The $49 million renovation of the Seattle Asian Art Museum is worth every penny, but what is off-putting is the protest by some neighbors who oppose the project. The proposed expansion would increase the museum’s footprint by roughly 3,600 square feet.
AS a person of color, it is easy to feel isolated and pushed out in a place as large — and white — and rapidly changing as Seattle. As an Asian American, it’s also easy to feel as if our “place” in Seattle is supposed to be Chinatown-International District.
My mother is from Japan and one of her closest Japanese friends lived on Capitol Hill, near Volunteer Park. Our family visited often and inevitably my siblings and I would find ourselves sliding along the marbled hallways of the Seattle Asian Art Museum and peeping up at artifacts that felt rooted in our DNA. These are among my first memories not only of my childhood but of feeling that I was welcomed in parts of Seattle north of Uwajimaya.
When I was in my 30s, I helped burymy friend Patrick next to the park at Lake View Cemetery. I buried him because, being a gay black man, he’d been disowned by his natural family. I buried him at Lake View because the area was one of the few neighborhoods in this city where he felt embraced.
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Decades later, I am the father of a special-needs daughter who is even more multiracial Asian than I am. It is difficult to introduce identity and meaning, as well as a sense of solace and belonging, into such a challenged life. One of the few places Mika has found those has been the Seattle Asian Art Museum. We have been frequent visitors during all of her 22 years, and I’ve often seen in her the same wonderment and kinship I felt when I was growing up.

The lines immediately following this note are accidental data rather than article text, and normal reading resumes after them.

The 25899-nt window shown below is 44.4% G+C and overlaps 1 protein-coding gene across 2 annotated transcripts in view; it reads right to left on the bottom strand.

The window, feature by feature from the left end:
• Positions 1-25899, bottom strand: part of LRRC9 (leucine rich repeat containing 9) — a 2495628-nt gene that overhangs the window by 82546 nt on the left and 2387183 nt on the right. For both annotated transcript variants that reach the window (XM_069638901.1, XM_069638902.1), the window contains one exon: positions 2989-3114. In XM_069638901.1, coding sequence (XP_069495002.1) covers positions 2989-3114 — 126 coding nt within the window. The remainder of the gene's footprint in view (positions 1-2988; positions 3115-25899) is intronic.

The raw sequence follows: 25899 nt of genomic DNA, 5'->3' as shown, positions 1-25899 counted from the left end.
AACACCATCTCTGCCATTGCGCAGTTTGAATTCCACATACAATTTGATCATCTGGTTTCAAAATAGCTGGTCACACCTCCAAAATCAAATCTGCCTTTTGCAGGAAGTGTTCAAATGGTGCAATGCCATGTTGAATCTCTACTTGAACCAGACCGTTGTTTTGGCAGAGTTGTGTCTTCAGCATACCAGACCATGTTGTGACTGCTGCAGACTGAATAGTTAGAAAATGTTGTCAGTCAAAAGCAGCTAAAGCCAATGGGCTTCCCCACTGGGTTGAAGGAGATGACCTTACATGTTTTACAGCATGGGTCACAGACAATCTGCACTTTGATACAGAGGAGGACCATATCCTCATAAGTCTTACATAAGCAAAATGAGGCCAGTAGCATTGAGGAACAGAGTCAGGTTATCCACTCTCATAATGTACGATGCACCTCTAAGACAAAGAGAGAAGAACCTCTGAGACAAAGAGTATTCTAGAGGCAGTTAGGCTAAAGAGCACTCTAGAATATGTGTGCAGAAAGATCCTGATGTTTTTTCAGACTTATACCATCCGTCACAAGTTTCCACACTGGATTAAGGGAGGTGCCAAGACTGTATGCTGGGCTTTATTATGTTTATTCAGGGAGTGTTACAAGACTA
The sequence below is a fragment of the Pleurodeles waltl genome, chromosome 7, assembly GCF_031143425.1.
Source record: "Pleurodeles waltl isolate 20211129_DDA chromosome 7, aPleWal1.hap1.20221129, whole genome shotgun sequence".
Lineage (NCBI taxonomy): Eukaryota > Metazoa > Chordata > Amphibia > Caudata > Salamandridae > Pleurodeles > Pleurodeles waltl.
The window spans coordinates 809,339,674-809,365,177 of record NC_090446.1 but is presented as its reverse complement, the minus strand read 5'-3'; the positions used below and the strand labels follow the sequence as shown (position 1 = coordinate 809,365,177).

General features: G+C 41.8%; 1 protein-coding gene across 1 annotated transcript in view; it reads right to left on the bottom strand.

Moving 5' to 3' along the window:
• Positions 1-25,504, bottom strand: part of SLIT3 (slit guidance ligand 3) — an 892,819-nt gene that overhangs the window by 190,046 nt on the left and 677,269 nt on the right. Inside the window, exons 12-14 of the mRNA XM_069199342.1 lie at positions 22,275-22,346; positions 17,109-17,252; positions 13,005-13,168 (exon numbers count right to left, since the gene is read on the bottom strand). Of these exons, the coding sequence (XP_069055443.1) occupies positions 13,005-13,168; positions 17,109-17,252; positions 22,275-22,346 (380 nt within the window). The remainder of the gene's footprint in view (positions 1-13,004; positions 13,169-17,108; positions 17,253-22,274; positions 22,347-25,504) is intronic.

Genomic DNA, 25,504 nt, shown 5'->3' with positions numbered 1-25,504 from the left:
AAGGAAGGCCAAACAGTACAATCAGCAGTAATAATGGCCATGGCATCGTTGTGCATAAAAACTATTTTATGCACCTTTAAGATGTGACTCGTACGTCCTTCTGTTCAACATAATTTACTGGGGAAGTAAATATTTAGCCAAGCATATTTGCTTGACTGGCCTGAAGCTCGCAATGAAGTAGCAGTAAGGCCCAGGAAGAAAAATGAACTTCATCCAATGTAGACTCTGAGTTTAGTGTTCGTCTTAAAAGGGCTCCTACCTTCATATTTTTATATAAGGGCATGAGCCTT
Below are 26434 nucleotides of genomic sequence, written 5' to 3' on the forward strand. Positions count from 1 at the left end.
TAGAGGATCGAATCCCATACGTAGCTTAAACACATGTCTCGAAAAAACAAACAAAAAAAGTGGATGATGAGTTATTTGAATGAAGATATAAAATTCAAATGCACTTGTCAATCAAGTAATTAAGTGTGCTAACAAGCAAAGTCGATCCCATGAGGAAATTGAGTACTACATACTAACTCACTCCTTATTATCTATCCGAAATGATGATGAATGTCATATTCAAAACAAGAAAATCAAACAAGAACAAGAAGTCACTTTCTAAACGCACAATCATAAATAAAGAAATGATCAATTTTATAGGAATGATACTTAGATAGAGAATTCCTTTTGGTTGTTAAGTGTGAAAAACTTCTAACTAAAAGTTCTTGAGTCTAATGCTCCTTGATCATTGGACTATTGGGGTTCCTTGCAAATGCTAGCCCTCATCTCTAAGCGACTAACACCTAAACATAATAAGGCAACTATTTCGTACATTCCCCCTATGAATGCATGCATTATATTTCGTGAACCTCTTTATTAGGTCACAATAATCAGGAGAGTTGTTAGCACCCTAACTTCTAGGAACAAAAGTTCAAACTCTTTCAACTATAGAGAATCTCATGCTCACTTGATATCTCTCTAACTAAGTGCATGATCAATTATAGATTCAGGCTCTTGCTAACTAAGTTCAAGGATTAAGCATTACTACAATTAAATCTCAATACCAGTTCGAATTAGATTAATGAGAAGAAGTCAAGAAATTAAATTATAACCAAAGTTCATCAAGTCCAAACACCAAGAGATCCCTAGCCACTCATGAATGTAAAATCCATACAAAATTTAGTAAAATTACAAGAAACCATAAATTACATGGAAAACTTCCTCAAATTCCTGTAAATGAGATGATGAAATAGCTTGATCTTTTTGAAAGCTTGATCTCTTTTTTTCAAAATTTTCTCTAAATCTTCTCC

I have lived in that neighborhood and, though I don’t live there now, consider myself a lifelong member of that community because of the attachments I’ve just described.
While saddened by the prospect of our special place being closed for as long as two years for renovation, I feel compelled to urge support for an overdue modernization of the Seattle Asian Art Museum. The ADA, environmental and seismic improvements not only are essential, but fit into the vision and culture of Seattle as a leader among greening cities.
The artwork at SAAM is linked to my culture and that of other Asian Americans in Seattle, which is one of our country’s prominent gateways to Asia. It deserves to be preserved and exhibited in ways consistent with best and modern practices and science. As evidenced by our city’s Race and Social Justice Initiative and other policies, Seattle also has been at the forefront of efforts toward inclusion. That status feels out of kilter with the kind of fearmongering and get-off-my-lawn-ism steered at the SAAM renovation by some neighbors.
Some have opposed the project, arguing for the life of trees. I support the project, arguing for a piece of myself, my family and my community.
The “encroachment” on green space is too negligible to be considered a serious source for opposition. The improvements will help a building that has stood out for decades for its Art Deco design to better blend into a park atmosphere. What nominal green space is lost is a just exchange for a cultural anchor and increased sense of relevancy.
I don’t take lightly the impact that traffic and visitation might have on neighborhoods. However, during decades of visiting and living in that area, I’ve not seen the levels of imposition that have been claimed. In fact, Mika and I always have found easy access and parking at Volunteer Park, even on some of Seattle’s infrequent, Chamber-of-Commerce summer days. Moreover, I’ve lived for most of my life near two heavily used areas, Seward Park and the site of the Seafair hydroplane races, and never begrudged sharing those spaces. The city belongs to all, and so do its parks.
For the sake of community, for people like Patrick, who struggle to belong, and for people like my daughter who continue that struggle, please support what cannot be considered anything other than an enhancement and needed update to the Seattle Asian Art Museum, Volunteer Park and the neighborhood that surrounds it.